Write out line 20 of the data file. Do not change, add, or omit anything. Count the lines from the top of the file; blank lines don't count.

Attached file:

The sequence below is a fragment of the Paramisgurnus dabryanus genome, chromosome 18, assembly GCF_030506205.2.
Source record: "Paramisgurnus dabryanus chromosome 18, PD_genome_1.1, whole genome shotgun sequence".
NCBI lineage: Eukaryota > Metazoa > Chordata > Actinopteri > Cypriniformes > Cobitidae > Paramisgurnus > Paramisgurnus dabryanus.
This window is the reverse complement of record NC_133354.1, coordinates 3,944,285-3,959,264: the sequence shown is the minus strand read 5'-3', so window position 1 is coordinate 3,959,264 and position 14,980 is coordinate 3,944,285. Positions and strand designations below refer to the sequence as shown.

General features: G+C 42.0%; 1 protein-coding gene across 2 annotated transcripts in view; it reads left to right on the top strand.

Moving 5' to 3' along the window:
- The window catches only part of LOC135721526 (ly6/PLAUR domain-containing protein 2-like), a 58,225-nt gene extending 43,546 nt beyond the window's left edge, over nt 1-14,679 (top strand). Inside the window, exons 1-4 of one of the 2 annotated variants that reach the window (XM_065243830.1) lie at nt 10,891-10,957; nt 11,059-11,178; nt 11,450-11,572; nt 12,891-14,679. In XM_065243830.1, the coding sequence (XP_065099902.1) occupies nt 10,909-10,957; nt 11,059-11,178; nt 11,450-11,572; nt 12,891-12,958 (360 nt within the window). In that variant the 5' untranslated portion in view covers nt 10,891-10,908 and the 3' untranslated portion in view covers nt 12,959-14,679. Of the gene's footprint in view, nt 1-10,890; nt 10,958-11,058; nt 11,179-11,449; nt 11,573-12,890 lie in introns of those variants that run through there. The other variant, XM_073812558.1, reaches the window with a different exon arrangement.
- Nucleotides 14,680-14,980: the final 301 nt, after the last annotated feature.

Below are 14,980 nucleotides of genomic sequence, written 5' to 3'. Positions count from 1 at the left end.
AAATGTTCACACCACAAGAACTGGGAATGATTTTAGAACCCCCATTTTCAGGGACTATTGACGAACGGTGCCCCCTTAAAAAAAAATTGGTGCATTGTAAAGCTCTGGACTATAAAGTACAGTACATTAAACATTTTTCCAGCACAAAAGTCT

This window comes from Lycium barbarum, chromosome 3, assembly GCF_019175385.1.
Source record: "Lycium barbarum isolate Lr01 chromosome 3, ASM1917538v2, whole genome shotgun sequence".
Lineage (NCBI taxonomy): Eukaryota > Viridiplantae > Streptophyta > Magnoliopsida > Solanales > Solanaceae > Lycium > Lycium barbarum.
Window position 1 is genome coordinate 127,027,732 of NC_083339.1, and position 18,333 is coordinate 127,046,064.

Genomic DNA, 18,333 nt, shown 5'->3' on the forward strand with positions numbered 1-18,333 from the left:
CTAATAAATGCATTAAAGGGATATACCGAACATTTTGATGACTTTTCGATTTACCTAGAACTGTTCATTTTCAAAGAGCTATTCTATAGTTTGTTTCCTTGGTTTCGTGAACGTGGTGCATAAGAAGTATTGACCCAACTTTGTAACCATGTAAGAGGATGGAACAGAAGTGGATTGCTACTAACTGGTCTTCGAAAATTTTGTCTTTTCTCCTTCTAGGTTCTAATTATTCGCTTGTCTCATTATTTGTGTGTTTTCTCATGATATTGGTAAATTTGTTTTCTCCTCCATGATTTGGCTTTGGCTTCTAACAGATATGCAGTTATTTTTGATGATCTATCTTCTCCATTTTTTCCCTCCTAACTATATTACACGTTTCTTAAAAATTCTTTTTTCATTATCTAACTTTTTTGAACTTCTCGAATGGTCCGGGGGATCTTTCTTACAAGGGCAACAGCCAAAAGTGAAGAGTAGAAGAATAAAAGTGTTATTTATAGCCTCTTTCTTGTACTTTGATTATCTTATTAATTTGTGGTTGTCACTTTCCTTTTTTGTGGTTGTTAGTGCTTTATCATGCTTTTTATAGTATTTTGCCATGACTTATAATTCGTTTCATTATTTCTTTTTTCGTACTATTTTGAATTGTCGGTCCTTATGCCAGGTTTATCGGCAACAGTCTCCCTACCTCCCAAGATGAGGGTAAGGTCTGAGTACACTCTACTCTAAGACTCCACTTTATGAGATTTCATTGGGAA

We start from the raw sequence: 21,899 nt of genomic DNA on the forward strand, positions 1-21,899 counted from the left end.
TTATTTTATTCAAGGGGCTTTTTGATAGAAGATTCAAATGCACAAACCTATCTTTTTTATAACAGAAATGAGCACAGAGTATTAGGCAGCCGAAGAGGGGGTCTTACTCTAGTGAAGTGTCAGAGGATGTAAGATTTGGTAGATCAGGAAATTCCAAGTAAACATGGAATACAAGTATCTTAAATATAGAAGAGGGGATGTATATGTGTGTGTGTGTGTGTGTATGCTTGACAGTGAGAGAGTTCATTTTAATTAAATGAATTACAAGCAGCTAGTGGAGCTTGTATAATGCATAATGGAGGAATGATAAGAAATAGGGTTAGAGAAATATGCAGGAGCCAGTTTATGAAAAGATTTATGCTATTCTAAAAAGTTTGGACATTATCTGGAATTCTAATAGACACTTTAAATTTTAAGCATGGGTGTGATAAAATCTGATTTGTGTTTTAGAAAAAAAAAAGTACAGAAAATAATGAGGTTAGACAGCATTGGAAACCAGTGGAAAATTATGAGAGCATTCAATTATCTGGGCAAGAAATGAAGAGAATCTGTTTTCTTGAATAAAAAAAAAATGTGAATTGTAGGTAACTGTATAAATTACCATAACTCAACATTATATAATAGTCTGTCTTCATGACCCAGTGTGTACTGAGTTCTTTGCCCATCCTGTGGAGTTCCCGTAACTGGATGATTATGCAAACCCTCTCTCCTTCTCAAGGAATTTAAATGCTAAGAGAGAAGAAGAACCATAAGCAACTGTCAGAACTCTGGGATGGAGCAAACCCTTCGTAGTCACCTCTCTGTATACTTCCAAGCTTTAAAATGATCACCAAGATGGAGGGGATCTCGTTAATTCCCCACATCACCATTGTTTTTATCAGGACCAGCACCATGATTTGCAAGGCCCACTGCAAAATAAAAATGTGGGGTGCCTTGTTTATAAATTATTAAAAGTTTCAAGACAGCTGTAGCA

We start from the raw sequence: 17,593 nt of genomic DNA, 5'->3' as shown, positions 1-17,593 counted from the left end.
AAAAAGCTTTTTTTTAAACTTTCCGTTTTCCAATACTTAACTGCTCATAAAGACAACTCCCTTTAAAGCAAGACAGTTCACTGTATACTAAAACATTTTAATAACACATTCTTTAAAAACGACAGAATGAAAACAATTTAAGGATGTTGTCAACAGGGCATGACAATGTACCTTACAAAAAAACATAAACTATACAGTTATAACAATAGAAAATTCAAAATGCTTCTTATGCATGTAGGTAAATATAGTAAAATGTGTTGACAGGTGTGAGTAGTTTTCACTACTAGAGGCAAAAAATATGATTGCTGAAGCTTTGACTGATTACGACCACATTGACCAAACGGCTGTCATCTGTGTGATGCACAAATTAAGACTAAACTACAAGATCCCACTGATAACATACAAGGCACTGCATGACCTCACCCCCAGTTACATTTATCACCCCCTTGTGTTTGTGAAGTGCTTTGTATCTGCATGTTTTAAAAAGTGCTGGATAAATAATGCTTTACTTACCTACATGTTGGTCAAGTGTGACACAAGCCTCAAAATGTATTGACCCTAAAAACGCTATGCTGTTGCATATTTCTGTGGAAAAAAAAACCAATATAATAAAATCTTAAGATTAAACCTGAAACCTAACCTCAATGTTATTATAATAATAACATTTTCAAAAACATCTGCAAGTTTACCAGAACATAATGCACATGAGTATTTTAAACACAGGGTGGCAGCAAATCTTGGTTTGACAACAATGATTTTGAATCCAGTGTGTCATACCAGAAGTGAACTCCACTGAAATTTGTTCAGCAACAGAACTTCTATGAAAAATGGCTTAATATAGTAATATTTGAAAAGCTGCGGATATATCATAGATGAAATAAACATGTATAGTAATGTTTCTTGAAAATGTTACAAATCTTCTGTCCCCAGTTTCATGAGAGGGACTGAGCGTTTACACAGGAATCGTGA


AAAAAGCTTTTTTTTAAACTTTCCGTTTTCCAATACTTAACTGCTCATAAAGACAACTCCCTTTAAAGCAAGACAGTTCACTGTATACTAAAACATTTTAATAACACATTCTTTAAAAACGACAGAATGAAAACAATTTAAGGATGTTGTCAACAGGGCATGACAATGTACCTTACAAAAAAACATAAACTATACAGTTATAACAATAGAAAATTCAAAATGCTTCTTATGCATGTAGGTAAATATAGTAAAATGTGTTGACAGGTGTGAGTAGTTTTCACTACTAGAGGCAAAAAATATGATTGCTGAAGCTTTGACTGATTACGACCACATTGACCAAACGGCTGTCATCTGTGTGATGCACAAATTAAGACTAAACTACAAGATCCCACTGATAACATACAAGGCACTGCATGACCTCACCCCCAGTTACATTTATCACCCCCTTGTGTTTGTGAAGTGCTTTGTATCTGCATGTTTTAAAAAGTGCTGGATAAATAATGCTTTACTTACCTACATGTTGGTCAAGTGTGACACAAGCCTCAAAATGTATTGACCCTAAAAACGCTATGCTGTTGCATATTTCTGTGGAAAAAAAAACCAATATAATAAAATCTTAAGATTAAACCTGAAACCTAACCTCAATGTTATTATAATAATAACATTTTCAAAAACATCTGCAAGTTTACCAGAACATAATGCACATGAGTATTTTAAACACAGGGTGGCAGCAAATCTTGGTTTGACAACAATGATTTTGAATCCAGTGTGTCATACCAGAAGTGAACTCCACTGAAATTTGTTCAGCAACAGAACTTCTATGAAAAATGGCTTAATATAGTAATATTTGAAAAGCTGCGGATATATCATAGATGAAATAAACATGTATAGTAATGTTTCTTGAAAATGTTACAAATCTTCTGTCCCCAGTTTCATGAGAGGGACTGAGCGTTTACACAGGAATCGTGA